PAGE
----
Basic digital electronics - Structure of semiconductors and their usefulness

Basic digital electronics - Structure of semiconductors and their usefulness
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We have been studying the basics of digital electronics in the form of Bohr’s atomic structure theory, energy bands, conduction band, Pauli’s principle in relation to quantum numbers and so forth. Now the stage is set that we proceed towards more advanced concepts about semiconductors which form the core of basic digital electronics. We will start by talking about the definition of semiconductors and what they are all about.

Classification of Materials

Different materials have difference electrical characteristics and this leads to their classification in any of the three categories which are as follows.

Insulators are materials which do not conduct electricity. But how do we explain this in terms of the theory we have already learned in the lessons mentioned above. Well stated along those lines, an insulator simply means a material which does not have any free electrons available for carriage of current. This is because the valence band electrons of these materials are bound very tightly to their parent nuclei and require vast amounts of energy to break that bond. In other words these materials have a large forbidden energy gap. Of course this effect could be overcome to some degree when energy is supplied to these tightly bound electrons in the form of say heat. This means that at higher temperatures there might be a slight conduction available in them.

Conductors are materials which lie on the other end of the spectrum and the forbidden energy gap is literally zero. This in effect means that the valence and conduction bands of these atoms are literally overlapping with each other so there is hardly any restriction of electrons to jump to and from these bands.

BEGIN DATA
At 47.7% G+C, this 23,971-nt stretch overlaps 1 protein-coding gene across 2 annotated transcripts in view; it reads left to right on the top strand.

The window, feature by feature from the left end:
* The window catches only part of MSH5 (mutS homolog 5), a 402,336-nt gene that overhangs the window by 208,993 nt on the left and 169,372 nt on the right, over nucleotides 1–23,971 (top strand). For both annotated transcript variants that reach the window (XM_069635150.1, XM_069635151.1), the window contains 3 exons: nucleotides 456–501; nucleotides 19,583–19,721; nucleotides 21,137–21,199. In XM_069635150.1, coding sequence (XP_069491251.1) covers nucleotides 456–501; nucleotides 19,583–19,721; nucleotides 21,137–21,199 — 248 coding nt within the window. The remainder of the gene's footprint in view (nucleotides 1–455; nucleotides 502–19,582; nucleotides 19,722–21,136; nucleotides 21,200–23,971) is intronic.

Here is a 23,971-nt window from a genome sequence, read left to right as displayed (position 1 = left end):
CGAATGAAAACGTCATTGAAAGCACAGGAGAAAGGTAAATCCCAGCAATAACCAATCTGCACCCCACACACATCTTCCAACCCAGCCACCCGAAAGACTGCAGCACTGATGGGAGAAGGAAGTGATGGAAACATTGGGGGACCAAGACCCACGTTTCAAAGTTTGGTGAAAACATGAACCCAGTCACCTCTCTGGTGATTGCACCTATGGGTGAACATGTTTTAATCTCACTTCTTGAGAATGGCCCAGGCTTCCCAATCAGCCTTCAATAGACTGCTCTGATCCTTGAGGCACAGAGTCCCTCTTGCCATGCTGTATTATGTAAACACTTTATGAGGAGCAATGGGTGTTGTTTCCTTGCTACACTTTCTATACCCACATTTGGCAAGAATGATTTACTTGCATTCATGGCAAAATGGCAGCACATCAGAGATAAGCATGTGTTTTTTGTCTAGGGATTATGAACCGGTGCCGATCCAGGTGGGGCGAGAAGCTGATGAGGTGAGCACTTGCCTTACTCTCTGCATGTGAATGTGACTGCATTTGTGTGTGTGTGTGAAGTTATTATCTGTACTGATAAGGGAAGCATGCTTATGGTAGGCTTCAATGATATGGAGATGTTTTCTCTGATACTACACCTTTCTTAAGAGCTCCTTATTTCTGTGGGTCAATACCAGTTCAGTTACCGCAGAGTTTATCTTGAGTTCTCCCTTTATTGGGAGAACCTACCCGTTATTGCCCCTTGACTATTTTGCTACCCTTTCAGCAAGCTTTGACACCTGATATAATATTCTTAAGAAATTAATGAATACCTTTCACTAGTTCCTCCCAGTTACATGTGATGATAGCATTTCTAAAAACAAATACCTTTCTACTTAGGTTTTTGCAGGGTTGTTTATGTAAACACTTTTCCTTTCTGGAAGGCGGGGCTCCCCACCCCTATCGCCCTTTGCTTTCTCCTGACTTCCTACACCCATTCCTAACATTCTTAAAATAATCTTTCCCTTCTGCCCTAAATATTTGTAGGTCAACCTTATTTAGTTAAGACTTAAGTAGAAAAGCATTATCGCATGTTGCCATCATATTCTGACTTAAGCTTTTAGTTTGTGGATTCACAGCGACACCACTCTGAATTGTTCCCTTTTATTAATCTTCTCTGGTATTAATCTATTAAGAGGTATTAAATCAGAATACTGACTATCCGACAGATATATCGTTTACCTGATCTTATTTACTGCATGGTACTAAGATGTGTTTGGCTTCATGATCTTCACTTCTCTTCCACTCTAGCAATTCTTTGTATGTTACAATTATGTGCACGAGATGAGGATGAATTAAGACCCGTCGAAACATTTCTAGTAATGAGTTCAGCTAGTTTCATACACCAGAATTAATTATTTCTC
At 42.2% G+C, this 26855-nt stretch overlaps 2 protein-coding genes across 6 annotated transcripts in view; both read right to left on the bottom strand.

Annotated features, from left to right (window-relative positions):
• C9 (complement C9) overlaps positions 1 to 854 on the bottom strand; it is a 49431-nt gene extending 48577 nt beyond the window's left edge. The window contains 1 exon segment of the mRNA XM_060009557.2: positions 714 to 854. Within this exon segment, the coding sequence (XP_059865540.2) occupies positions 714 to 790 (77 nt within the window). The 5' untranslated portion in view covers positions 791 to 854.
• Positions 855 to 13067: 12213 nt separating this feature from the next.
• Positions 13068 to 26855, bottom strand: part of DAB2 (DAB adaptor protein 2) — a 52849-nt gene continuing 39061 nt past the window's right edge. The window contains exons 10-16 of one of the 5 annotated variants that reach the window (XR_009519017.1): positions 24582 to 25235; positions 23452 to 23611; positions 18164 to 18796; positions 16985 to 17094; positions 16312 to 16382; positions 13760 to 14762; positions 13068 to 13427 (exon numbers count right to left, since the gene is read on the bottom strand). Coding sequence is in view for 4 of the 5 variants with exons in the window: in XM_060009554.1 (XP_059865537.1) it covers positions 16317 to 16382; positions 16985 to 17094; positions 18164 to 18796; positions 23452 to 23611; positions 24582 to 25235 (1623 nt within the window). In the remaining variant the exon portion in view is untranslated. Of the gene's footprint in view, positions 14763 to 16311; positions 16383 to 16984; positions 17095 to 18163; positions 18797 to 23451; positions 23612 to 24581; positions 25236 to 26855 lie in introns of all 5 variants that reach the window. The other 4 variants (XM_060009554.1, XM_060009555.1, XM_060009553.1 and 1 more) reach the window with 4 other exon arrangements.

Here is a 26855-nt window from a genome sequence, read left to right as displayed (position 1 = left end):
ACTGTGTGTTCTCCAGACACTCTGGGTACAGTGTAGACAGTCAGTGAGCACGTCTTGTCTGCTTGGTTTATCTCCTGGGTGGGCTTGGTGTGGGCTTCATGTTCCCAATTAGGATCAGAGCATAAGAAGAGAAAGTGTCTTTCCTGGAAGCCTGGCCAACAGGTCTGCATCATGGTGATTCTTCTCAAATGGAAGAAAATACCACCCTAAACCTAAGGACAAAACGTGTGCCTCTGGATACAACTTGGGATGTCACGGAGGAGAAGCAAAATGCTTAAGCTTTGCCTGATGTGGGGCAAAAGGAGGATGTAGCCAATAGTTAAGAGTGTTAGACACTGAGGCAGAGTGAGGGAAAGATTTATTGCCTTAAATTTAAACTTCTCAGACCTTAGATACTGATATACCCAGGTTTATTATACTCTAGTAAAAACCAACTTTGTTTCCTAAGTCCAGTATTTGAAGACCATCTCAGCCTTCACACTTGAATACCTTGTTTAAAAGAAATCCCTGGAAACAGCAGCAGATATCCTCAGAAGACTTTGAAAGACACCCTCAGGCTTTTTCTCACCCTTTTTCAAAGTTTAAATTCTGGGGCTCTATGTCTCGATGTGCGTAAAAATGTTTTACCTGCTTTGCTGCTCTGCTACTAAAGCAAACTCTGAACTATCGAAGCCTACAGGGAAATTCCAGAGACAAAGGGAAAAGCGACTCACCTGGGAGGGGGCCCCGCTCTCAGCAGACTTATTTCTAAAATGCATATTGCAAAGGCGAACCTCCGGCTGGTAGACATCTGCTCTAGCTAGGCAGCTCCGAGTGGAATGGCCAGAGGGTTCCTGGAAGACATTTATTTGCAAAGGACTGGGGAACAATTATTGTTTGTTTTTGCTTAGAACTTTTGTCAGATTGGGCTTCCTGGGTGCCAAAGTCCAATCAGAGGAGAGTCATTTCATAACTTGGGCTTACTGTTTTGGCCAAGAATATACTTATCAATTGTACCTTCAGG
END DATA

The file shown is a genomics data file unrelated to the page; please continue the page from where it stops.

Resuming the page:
Semiconductors are midway between insulators and conductors. In these materials the energy gap is neither very large like insulators nor negligible like conductors. There is a moderate energy gap which does not require much energy for the electrons to jump from valence to conduction band. The conduction band of these materials is nearly empty if not fully empty. At a temperature of zero degrees Kelvin these materials act as insulators since there are no electrons in the conduction band but at room temperature the forbidden energy gap is reduced to a minimal. Infact the typical values of the energy gap in a semiconductor is of the order of 1 eV.

Another thing that separates these materials from conductors is that while the current in a conductor is solely due to the flow of electrons; the current in a semiconductor is not only due to flow of electrons but also due to flow of holes about which we learnt previously. The electrons flow across the conduction band whilst the holes flow via the valence band only.

The typical properties of the above mentioned category of materials are due to their unique structure which is known as the lattice structure and basically it consists of a repeated arrangement of atoms in a particular geometric pattern. There are several different types of crystal structure such as the Simple Cubic structure, Base Centered Cubic structure, Face Centered Cubic structure and Diamond structure.

  • In SC structure the lattice is in the form of a cube having an atom at each of its vertices. The only material which exists in SC form is Podium.

  • In BCC the atoms are at the vertices of the cube plus one atom at the center of cube, hence each atom has 8 neighbours. E.g. Sodium

Base Centered Cubic

  • In FCC there are atoms at the corners of the cube as well as the centers of each of the faces thus giving a figure of 12 atoms in the neighbourhood of each atom.

Face Centered Cubic

  • Diamond lattice - the structure of semiconductors is slightly different and the semiconductor materials such as Silicon and Germanium have a structure known as the diamond lattice wherein there are four equidistant neighbours of each atom in the form of a tetrahedron.


We will learn more about the types of semiconductor materials and the role of the crystal structure in determining properties such as atomic binding in separate articles.

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Department of Electrical, Computer, and Energy Engineering at the University of Colorado Website